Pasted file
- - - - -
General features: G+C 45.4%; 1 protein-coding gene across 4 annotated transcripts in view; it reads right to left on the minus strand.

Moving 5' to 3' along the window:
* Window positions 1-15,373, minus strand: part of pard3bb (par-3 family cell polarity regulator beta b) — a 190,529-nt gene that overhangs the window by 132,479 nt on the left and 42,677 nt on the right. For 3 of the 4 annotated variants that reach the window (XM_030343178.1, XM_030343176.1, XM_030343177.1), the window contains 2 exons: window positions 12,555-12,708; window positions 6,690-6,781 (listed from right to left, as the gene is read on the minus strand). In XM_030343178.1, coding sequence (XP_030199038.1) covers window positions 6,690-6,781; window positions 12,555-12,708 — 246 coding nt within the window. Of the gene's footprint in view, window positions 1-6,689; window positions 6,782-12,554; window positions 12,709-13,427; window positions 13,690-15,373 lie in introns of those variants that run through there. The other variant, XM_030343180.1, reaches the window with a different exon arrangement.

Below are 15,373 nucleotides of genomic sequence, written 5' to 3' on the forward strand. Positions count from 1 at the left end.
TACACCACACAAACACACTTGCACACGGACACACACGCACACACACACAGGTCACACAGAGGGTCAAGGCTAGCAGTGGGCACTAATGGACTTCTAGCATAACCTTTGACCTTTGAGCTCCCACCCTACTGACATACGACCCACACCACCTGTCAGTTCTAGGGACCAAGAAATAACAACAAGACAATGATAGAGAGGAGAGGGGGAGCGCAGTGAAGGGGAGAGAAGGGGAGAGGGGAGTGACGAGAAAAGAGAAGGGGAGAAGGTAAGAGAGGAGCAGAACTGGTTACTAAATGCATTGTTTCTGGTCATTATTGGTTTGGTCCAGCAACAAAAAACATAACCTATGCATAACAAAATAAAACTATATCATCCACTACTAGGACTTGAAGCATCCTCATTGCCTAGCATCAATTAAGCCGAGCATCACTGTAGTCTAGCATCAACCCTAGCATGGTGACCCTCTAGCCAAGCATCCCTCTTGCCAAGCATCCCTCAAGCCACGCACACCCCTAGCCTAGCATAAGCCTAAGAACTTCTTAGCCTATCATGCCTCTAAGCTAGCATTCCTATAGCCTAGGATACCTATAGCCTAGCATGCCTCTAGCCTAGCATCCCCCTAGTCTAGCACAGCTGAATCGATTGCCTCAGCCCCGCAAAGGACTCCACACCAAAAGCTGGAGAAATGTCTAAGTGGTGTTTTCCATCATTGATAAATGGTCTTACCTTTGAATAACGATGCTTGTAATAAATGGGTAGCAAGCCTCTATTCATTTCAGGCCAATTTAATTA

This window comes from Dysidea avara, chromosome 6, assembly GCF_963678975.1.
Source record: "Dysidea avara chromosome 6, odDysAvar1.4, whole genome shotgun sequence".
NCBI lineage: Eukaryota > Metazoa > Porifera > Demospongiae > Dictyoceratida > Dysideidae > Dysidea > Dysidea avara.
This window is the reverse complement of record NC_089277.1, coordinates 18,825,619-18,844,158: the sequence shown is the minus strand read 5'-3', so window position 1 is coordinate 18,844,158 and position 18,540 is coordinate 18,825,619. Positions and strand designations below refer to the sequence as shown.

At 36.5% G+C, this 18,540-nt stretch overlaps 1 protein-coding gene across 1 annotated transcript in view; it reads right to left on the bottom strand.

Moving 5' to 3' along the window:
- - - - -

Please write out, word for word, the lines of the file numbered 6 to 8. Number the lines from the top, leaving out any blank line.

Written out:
This window comes from Dysidea avara, chromosome 6, assembly GCF_963678975.1.
Source record: "Dysidea avara chromosome 6, odDysAvar1.4, whole genome shotgun sequence".
NCBI lineage: Eukaryota > Metazoa > Porifera > Demospongiae > Dictyoceratida > Dysideidae > Dysidea > Dysidea avara.